Phenobarbital for Epilepsy
What To Think About
It may take time and careful, controlled adjustments by you and your doctor to find the combination, schedule, and dosing of medicine to best manage your epilepsy. The goal is to prevent seizures while causing as few side effects as possible. After you and your doctor figure out the medicine program that works best for you, make sure to follow your program exactly as prescribed.
- Adverse effects. Phenobarbital's effect on your thinking and state of mind is a serious drawback to using the drug. Teenagers and adults taking the drug may feel depressed or irritable. It can cause memory loss and decrease your ability to learn. Children and older adults may feel restless and have trouble sleeping. Primidone is usually less effective and has more side effects than phenobarbital (including depression and impotence).
- Drug interactions. Many medicines for epilepsy can interact with other medicines you may be taking. This means that your epilepsy medicine may not work as well, or it may affect the way another medicine you are taking works. Some of these interactions can be dangerous. Make sure to tell your doctor about all the medicines, herbal pills, and dietary supplements you are taking. Phenobarbital may reduce the effectiveness of birth control pills.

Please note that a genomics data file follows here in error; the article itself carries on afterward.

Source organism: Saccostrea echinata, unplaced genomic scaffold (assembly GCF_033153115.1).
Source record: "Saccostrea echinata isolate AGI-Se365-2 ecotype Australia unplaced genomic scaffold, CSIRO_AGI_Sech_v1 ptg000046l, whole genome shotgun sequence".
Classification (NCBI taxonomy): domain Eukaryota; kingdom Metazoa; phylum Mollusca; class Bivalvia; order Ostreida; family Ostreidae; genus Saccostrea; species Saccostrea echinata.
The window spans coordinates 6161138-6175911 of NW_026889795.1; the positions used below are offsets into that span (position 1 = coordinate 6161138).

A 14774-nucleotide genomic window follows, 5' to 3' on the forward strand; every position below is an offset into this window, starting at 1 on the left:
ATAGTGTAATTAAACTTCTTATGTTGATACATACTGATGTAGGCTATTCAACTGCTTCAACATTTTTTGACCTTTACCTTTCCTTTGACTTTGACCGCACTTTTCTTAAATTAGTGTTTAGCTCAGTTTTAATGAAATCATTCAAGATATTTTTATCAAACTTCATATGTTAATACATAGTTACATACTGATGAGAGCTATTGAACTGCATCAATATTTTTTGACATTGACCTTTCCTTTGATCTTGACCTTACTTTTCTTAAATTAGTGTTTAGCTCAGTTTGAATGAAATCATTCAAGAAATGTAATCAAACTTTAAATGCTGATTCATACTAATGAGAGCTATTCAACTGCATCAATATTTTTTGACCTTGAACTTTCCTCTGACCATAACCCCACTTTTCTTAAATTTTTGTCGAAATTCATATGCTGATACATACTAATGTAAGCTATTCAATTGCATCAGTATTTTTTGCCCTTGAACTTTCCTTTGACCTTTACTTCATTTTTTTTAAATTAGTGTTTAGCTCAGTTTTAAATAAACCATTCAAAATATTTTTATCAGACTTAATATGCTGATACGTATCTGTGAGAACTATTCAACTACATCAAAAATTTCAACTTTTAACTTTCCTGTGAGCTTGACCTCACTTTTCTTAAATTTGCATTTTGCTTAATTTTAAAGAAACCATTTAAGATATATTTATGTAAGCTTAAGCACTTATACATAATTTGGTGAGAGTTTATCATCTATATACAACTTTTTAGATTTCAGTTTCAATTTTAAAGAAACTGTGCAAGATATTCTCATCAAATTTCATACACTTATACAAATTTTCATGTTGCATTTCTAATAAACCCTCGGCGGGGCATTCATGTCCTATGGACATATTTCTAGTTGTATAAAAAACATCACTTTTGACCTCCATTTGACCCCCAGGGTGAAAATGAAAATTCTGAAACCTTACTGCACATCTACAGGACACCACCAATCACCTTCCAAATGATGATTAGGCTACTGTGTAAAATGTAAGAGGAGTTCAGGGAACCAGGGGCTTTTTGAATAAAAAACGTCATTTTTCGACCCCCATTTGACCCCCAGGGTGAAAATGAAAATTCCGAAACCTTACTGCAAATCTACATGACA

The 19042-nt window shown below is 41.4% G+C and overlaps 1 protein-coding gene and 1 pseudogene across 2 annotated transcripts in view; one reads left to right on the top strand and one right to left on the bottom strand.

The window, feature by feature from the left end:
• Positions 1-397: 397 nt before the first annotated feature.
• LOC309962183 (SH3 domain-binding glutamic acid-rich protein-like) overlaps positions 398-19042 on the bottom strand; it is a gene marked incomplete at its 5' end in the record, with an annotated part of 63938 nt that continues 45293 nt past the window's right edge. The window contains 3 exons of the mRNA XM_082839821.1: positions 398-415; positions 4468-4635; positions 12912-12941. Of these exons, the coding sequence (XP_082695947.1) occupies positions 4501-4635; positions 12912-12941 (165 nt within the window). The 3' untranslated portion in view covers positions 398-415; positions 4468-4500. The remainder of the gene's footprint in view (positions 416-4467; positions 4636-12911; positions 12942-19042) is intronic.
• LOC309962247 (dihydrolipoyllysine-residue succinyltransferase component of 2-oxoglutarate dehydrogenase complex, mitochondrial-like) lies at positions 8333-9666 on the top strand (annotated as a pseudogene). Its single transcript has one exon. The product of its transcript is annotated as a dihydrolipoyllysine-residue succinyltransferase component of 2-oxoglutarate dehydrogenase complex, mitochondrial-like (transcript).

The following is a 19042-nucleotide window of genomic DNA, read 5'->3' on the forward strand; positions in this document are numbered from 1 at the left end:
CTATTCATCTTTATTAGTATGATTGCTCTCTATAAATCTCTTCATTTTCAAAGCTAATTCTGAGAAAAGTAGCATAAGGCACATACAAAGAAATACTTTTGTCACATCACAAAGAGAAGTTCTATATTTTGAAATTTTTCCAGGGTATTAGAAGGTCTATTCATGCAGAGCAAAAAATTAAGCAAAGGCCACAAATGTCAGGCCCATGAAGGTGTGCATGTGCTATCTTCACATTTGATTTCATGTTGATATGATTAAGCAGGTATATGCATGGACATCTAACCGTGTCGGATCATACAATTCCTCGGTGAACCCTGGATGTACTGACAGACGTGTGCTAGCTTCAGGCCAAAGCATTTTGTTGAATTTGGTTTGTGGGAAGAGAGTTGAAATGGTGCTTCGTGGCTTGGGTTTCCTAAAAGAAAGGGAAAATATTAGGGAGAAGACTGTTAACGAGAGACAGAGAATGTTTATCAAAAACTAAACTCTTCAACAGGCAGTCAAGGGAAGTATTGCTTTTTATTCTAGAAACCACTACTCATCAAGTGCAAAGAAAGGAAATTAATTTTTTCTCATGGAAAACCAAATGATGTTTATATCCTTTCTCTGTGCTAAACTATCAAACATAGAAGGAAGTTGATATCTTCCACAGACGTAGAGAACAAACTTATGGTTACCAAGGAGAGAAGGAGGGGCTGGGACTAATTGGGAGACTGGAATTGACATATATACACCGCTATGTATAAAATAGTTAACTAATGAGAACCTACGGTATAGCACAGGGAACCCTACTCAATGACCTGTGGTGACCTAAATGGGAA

- Risk of birth defects. All medicines for epilepsy have some risk of birth defects. But the risk of birth defects needs to be carefully compared to other risks to the baby if the mother stops taking her epilepsy medicine. If you are thinking about becoming pregnant, be sure to plan ahead and talk with your doctor about the benefits and risks of taking epilepsy medicine during your pregnancy. It you are already pregnant, it is not too late. The best thing to do is talk to your doctor about your pregnancy before you make any changes to the medicines you are taking.
- Ease of use. Phenobarbital only has to be taken once a day, making it a good choice if you have a busy schedule or have trouble remembering to take your medicine. Because phenobarbital works very slowly, it may take weeks before phenobarbital levels reach the proper level. But missing a dose of phenobarbital now and then usually does not affect the drug levels in your bloodstream. This is not true of other antiepileptic drugs.
- Other concerns. For some people, phenobarbital may cause side effects or carry risks that are not yet fully known. Report any unexpected side effects or problems to your doctor.
|By:||Reference Healthwise Staff||Last Revised: August 26, 2011|
|Medical Review:||Reference Susan C. Kim, MD - Pediatrics
Reference Steven C. Schachter, MD - Neurology